Gold eying $1,800, but depends on Europe

In the Lead: “Arrivederci, Roma!”

Metals markets opened firmer on Monday as the on-going Eurozone drama continued to play out without signs of a resolution despite the G-20 summit’s end. Gold moved higher despite a slip in the euro and a slightly stronger US dollar. Spot gold dealings started off at $1,776 and remained within the $1,775-$1,780 resistance zone while silver added 45 cents (to open at $34.54) and then remained nearly static for the first hour of trading action.

Potential attempts to touch the $1,800 mark might be in the works for the day/week in gold but nervousness prevails and European news will play the pivotal role in the market, perhaps more so than the dollar’s gyrations. On the other hand, silver does appear to be struggling somewhat at this juncture.

Veteran market follower Ned Schmidt relays his take on the white metal as follows this morning: “[The] chart has a decidedly negative pattern. Silver has been trading below the 200-day moving average, now $37, since the last week of September. All of that does not create a picture of a price preparing to skyrocket to a new high. Rather, it is a picture of something with the path of least resistance being down. We still expect Silver to make an important low in the first quarter of the new year.”

A similar take on silver was found in the late Friday production of the Elliott Wave update: “A ‘double divergence’ has developed between gold and silver. Silver made a lower high in early September relative to gold's all-time high at $1,921.50 on Sept. 6. This five-month bearish divergence between the higher-beta silver and the lower-beta gold led to a decline in both metals to the Sept. 26 low at $1,532.20 in gold and $26.02 in silver. Both metals have bounced since, with another smaller divergence developing since October 28.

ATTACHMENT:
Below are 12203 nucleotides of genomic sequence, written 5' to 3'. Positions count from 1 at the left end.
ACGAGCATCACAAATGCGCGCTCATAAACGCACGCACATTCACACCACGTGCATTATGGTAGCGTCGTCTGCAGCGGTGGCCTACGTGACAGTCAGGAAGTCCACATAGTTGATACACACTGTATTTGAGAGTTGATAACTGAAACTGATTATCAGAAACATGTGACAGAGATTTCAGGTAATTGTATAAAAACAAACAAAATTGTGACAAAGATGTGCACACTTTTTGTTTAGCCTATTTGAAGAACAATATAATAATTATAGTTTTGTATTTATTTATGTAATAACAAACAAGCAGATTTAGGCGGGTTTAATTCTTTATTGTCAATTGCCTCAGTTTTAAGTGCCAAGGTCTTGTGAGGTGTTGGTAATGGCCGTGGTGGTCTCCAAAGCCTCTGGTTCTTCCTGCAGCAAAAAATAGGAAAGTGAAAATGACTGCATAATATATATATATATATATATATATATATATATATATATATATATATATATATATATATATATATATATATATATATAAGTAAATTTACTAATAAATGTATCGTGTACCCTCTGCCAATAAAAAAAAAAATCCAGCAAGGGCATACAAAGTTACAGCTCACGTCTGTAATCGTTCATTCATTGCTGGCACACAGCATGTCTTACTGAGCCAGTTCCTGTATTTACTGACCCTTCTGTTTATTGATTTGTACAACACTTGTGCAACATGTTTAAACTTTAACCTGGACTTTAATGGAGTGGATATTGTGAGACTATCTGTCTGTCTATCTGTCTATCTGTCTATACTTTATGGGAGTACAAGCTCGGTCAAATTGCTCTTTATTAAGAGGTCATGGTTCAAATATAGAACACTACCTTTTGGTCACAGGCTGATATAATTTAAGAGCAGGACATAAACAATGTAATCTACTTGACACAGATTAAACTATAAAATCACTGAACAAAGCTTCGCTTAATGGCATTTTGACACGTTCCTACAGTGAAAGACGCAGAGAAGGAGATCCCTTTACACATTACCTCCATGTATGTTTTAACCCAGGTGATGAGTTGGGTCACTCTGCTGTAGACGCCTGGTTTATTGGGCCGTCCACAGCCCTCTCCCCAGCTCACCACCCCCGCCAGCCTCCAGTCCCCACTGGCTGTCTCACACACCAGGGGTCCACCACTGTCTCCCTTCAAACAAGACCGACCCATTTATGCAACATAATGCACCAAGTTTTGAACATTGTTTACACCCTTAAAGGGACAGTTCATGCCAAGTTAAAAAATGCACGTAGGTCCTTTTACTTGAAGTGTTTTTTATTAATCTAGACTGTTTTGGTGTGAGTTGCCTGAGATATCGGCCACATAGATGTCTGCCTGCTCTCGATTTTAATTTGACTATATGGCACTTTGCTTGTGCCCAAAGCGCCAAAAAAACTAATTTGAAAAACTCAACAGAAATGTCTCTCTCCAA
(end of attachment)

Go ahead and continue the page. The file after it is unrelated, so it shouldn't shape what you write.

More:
“Gold has exceeded its Oct. 28 high while silver remains beneath its similar high at $35.71, which met the internal trend line shown on the chart. Since the near-term wave structure of the bounce in both metals counts best as an upward correction, the potential remains high for renewed across-the-board decline. Gold's next leg lower, a third wave, should eventually draw prices toward $1,300, the bottom of a fourth-wave of lesser degree. The area surrounding the $23.00 level in silver remains the next short-term target.”

This morning at least, gold partially benefited somewhat from the clarification that Germany would not employ portions of its gold reserves to bolster the EFSF. It has been reported that France (at the G-20 meeting) had suggested that the Bundesbank could resort to some of its ample gold holdings in order to reinforce the rescue fund. Platinum and palladium advanced only modestly ($3 and $4) and traded at $1,636 and at $658 per ounce respectively. While the recent steep fall in platinum-group metals prices has brought a buying opportunity about, the enthusiasm manifest among fund and speculative players remains a tad tentative if one parses the positioning data provided by the CFTC.

On the fundamentals’ side of the PGM market equation, carmaker GM reported a 10% gain in October car sales in China; it moved over 220,.000 vehicles into local consumers’ hands. Meanwhile, Toyota Motor Co. managed a 32% sales gain last month and unloaded 802,000 vehicles in that market. Toyota currently remains stymied by supply issues resulting not from the March Sendai quake but by a natural disaster of another sorts; the floods in Thailand. The rising waters near Bangkok have halted production of certain Toyota models and will also interrupt the output of other ones this week and next. Copper and oil diverged; the former lost 0.59% while the latter climbed by an equal percentage as the focus remained on news flows from the Old World.

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